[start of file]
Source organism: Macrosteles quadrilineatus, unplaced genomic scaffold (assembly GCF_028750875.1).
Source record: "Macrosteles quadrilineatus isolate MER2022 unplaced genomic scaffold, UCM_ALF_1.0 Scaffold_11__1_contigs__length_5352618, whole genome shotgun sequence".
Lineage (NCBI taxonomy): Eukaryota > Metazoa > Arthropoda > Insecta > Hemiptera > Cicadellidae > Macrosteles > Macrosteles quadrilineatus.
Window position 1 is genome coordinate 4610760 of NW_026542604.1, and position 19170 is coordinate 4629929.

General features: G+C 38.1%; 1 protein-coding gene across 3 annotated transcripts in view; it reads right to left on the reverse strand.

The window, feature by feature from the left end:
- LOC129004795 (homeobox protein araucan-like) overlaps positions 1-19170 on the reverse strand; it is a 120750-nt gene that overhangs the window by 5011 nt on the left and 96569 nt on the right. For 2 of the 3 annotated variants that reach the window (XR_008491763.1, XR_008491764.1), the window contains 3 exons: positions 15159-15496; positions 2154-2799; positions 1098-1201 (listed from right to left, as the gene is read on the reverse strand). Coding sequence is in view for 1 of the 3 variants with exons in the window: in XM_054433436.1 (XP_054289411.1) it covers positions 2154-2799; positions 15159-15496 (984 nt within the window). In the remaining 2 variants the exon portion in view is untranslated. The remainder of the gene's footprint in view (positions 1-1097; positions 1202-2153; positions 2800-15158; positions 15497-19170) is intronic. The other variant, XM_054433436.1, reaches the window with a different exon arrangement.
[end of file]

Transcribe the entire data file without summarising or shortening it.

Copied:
Source organism: Macrosteles quadrilineatus, unplaced genomic scaffold (assembly GCF_028750875.1).
Source record: "Macrosteles quadrilineatus isolate MER2022 unplaced genomic scaffold, UCM_ALF_1.0 Scaffold_11__1_contigs__length_5352618, whole genome shotgun sequence".
Lineage (NCBI taxonomy): Eukaryota > Metazoa > Arthropoda > Insecta > Hemiptera > Cicadellidae > Macrosteles > Macrosteles quadrilineatus.
Window position 1 is genome coordinate 4610760 of NW_026542604.1, and position 19170 is coordinate 4629929.

General features: G+C 38.1%; 1 protein-coding gene across 3 annotated transcripts in view; it reads right to left on the reverse strand.

The window, feature by feature from the left end:
- LOC129004795 (homeobox protein araucan-like) overlaps positions 1-19170 on the reverse strand; it is a 120750-nt gene that overhangs the window by 5011 nt on the left and 96569 nt on the right. For 2 of the 3 annotated variants that reach the window (XR_008491763.1, XR_008491764.1), the window contains 3 exons: positions 15159-15496; positions 2154-2799; positions 1098-1201 (listed from right to left, as the gene is read on the reverse strand). Coding sequence is in view for 1 of the 3 variants with exons in the window: in XM_054433436.1 (XP_054289411.1) it covers positions 2154-2799; positions 15159-15496 (984 nt within the window). In the remaining 2 variants the exon portion in view is untranslated. The remainder of the gene's footprint in view (positions 1-1097; positions 1202-2153; positions 2800-15158; positions 15497-19170) is intronic. The other variant, XM_054433436.1, reaches the window with a different exon arrangement.